Weight loss solutions: Sustainability

The “yo-yo diet”. Start diet. Weight goes down. Diet not compatible with human existence. Weight goes up. Repeat. Up and down like a yo-yo. So what can be done about it?

A quick google search for “Failed diets”.

A casual 2.19 million hits in under half a second!

It’s seems that failing on a diet is very much like being constipated.

It makes you sad. It keeps happening. But, you still want to give it another go just in case it works.

I suspect that for many people who struggle to lose weight, perhaps there is a fundamental problem with their approach. Perhaps they are missing a key feature.


Let’s check out a diagram taken (stolen is such a strong word) from a book called “The Slight Edge” by Jeff Olson.

Yes. This looks like someone’s 2 minute job on Microsoft Paint. But, it was probably created by a professional graphic designer who may or may not have dabbled in some cheeky Microsoft Paint.  Nevertheless, let’s consider the implications of this masterpiece. In particular, let’s consider it in the context of weight loss.

People often do the “right” things (the quotations are used very intentionally but more on this in later posts) and they are able to lose weight. Yay!!! Get the kids, we’re going to Disney Land!!!!! Welcome to Survival (weight loss).

After returning from Disney Land, you stop doing the things that got you to the Survival Stage. No need right? You already lost the weight. What more is there to gain? Perhaps, weight gain? Oh dear. Word play is clearly a work in progress for me.

Anyway, the weight starts to pile back on. Welcome Failure  (weight regain).  As you may know, I don’t like to view failure in the traditional sense. Nevertheless, I am too lazy and technologically useless to modify the diagram so I will reluctantly allow it to illustrate this point.

Many people, oscillate between Failure and Survival. I know what you are thinking. Why would you use the word oscillate? Fluctuate is a much better word to use right? Bottom line. I do what I want.

So how does Jeff Olson suggest you get from Survival (weight  loss) to Success (maintained weight loss)?

Simply put, in order to succeed, just keep doing the same things that got you from failure (weight gain)  to survival (weight loss).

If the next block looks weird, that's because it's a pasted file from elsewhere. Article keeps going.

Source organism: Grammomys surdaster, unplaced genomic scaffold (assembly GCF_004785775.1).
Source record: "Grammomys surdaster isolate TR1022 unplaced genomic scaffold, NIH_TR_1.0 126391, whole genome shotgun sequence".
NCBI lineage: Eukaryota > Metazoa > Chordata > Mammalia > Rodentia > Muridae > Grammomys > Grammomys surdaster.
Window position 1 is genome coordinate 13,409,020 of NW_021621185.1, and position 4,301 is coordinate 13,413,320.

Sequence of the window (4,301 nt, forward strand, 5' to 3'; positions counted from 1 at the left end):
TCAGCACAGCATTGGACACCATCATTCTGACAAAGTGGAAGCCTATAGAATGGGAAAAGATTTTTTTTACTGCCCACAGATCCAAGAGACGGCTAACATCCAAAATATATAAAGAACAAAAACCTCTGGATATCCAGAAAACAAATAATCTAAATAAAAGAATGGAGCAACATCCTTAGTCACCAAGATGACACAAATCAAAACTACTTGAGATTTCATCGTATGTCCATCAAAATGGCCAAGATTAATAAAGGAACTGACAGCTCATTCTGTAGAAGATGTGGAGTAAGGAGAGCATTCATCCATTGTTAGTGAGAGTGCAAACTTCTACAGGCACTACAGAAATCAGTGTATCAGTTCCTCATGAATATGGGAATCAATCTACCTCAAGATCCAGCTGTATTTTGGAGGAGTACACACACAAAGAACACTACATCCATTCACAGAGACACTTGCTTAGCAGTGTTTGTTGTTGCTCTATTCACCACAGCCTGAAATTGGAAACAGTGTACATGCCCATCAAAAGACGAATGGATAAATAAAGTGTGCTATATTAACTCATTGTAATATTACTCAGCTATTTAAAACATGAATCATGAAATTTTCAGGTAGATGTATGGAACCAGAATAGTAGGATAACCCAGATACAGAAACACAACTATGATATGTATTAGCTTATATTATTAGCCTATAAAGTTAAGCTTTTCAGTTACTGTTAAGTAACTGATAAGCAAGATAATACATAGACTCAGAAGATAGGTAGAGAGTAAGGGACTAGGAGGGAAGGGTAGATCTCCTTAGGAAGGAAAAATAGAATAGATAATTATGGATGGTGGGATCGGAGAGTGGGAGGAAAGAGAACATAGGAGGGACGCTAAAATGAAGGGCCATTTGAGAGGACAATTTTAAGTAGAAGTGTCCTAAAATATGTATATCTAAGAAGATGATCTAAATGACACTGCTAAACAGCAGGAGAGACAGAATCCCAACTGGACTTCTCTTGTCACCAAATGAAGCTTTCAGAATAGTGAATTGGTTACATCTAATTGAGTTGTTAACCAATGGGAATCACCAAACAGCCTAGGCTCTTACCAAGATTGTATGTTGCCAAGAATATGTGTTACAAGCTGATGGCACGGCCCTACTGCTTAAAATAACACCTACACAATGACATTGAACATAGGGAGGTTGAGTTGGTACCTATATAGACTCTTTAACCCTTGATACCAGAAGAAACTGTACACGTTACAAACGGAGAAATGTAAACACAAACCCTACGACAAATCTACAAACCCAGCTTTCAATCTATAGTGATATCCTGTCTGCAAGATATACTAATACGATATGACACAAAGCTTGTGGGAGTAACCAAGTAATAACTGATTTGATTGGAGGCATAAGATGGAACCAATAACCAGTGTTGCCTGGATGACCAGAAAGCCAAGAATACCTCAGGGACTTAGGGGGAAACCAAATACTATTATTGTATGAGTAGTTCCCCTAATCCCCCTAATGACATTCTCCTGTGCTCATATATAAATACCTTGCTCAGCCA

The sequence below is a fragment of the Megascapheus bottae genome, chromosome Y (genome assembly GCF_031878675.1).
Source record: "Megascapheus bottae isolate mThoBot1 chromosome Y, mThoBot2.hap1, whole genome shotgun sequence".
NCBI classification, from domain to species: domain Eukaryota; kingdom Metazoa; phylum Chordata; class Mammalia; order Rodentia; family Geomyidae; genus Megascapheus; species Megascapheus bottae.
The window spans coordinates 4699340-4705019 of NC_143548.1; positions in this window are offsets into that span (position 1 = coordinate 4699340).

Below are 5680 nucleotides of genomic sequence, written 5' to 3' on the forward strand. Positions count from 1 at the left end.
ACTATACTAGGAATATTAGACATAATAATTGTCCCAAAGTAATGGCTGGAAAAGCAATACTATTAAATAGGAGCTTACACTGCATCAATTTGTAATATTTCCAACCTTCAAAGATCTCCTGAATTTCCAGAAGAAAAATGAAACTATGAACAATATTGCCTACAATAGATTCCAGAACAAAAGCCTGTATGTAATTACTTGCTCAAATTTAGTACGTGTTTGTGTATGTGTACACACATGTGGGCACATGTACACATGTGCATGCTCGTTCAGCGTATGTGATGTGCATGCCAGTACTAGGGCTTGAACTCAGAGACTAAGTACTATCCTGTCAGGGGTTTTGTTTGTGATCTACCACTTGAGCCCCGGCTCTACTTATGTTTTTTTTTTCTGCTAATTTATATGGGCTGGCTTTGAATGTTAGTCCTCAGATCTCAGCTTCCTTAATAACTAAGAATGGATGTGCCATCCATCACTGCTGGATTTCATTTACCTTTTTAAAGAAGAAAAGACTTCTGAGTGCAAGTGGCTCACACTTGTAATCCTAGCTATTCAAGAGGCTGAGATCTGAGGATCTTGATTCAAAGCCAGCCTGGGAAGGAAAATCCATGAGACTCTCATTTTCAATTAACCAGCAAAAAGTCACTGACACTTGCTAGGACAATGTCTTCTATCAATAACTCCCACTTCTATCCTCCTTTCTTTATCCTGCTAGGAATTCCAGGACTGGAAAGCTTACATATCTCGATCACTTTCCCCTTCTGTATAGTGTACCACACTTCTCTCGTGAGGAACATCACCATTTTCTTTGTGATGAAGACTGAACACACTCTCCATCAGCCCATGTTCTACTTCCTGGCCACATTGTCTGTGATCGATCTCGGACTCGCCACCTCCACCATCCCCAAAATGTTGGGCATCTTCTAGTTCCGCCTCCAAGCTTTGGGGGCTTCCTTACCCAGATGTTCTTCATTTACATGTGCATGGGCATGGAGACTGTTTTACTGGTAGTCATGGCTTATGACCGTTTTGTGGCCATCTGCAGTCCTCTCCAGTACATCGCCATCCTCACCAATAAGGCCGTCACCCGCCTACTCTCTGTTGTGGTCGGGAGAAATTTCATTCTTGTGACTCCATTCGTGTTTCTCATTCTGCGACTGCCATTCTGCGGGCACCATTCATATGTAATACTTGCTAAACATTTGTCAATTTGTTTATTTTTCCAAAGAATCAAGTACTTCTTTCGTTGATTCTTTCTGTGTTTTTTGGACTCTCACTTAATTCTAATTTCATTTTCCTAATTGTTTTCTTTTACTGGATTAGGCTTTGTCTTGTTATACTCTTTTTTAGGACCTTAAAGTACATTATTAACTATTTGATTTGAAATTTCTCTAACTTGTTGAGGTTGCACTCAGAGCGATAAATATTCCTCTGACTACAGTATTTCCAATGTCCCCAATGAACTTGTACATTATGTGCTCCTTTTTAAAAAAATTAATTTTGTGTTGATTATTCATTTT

In other words, the key to maintaining the desired outcome, in this case it would be weight loss, requires an inherent component of sustainability inbuilt into the approach of diet and exercise. It follows then that to be sustainable, it needs to at least eventually, become easy. This is important. It can’t always feel difficult because will power is a finite resource.

So if you ever make the noble decision of wanting to lose weight and keep it off, ask yourself CAN I DO THIS FOREVER?

If the answer is NO, perhaps you are setting yourself up to fail. Repeated failure does very little for your confidence. So next time you decide to try the “soup for the rest of your life diet”, have a think about whether this is something you can do forever? Yes, the word “forever” sounds grim but it is a useful exercise to do. Of course, exercise itself is also a useful exercise to do. Clearly still working on that word play thing.

It is worth noting that the buddhist monk in me is far from impressed. “Grasshopper, those who are wise understand that nothing lasts. Impermanence is the only certainty of life. There is no such thing as forever “. Sshhhhhhh be cool.

Of course, you need to try something first to decide whether you can commit to it for the long term. Marriage is a good example (sorry just wanted to make sure my wife is reading my posts).

Anyway, next time you try a diet and it doesn’t go your way, don’t lose hope. Perhaps you just haven’t found a healthy approach that is sustainable for YOU. It really needs to become a “lifestyle” for it to work long term.

“It really needs to be a lifestyle change you know…you gotta eat, sleep and breathe it brooooo” – generic hipster/cool kid.

As always, don’t do drugs, stay in school and remember that Microsoft Paint is grossly underrated.

Related posts:


The Cause Of Obesity Part 1: Big Picture

The Cause Of Obesity Part 2: Changing Bad Habits

The Cause of Obesity Part 3: Eating Carbohydrates

The Cause of Obesity Part 4: Eating Fats

The whole (food) does not equal the sum of its parts

Comment and share! Would absolutely love to hear other people’s experiences regarding this and what they have learnt. What are your secrets to sustainable weight loss?

BKTY (be kind to yourself) and BKTO (be kind to others)

Dr G